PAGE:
The size (number of rows and columns) of each matrix is equal to the population of the preceding matrix, i.e. also square of the size of the preceding matrix. It is the series 2^(2^n) = 2; 4; 16; 256; 65,536 ... The population of the matrices is the series 2^(2^(n+1)) = 4; 16; 256; 65,536; 4,294,967,296 ...

Through the visualization of this process of progressive elaboration of the simplest originating opposition – 1 versus 0 – we are able to observe subtle patterns of repetition at different scales within the structure of the binary series.

The expansion can be calculated by:

**multiplying literal values:**

initially

2 |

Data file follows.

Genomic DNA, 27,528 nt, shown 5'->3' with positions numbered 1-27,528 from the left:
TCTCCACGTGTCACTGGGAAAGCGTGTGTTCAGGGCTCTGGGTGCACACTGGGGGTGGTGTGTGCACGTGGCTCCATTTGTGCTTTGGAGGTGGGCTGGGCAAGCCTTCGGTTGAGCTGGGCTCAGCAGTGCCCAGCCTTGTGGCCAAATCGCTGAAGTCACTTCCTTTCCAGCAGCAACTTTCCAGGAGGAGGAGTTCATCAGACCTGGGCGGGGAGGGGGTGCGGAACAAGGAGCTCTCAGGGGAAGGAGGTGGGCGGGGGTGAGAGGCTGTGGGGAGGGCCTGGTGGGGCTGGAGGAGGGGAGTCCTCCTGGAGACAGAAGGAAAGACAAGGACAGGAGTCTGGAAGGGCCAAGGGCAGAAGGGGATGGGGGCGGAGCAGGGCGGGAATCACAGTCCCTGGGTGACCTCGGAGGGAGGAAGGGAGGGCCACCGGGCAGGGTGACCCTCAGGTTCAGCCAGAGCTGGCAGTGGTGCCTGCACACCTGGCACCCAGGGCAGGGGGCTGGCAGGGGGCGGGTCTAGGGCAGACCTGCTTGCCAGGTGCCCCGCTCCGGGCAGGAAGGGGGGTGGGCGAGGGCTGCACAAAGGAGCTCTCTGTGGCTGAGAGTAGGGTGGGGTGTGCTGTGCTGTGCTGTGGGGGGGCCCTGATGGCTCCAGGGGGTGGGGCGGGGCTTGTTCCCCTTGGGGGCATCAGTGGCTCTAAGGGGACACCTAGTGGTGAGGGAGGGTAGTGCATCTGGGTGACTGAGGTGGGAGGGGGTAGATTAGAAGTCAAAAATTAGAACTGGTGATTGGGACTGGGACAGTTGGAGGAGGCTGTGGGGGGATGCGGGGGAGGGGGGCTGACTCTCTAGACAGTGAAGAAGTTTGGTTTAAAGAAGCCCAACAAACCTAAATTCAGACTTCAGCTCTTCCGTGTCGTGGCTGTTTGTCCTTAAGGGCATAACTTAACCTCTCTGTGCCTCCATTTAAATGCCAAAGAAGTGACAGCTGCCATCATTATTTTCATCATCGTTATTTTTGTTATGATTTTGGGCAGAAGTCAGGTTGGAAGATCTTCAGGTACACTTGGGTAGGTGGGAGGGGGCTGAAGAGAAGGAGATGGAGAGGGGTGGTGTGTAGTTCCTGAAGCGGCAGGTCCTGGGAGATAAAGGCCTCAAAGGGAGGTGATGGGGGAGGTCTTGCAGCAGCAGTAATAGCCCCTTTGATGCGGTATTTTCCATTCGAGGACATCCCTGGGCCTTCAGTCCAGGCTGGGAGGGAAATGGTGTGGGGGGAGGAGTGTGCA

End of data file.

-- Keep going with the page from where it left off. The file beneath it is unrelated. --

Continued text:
(2^1), and

1 |

(2^0), to generate:

4 | 2 |

2 | 1 |

,

16 | 8 | 8 | 4 |

8 | 4 | 4 | 2 |

8 | 4 | 4 | 2 |

4 | 2 | 2 | 1 |

, etc.

**adding powers of 2:**

initially

1 |

and

0 |

, to generate:

2 | 1 |

1 | 0 |

,

4 | 3 | 3 | 2 |

3 | 2 | 2 | 1 |

3 | 2 | 2 | 1 |

2 | 1 | 1 | 0 |

, etc.

**concatenating binary figures:**

or simply populating the cells of the matrix with a ascending arithmetic series starting at 0,

initially

1 |

and

0 |

, to generate:

11 | 10 |

01 | 00 |

,

1111 | 1110 | 1101 | 1100 |

1011 | 1010 | 1001 | 1000 |

0111 | 0110 | 0101 | 0100 |

0011 | 0010 | 0001 | 0000 |

, etc.

The series can also be understood geometrically by visualising the superimposition of the differently scaled units which multiply to produce each subsequent generation of the matrix.

One orientation/scale of the matrix,

superimposed over the other, at 50% opacity

produces,

which, carried over to the next column at both scales,

At any one level of the matrix, each cell is multipiled by the entire matrix in order to produce the next generation of cells in that fraction of the matrix.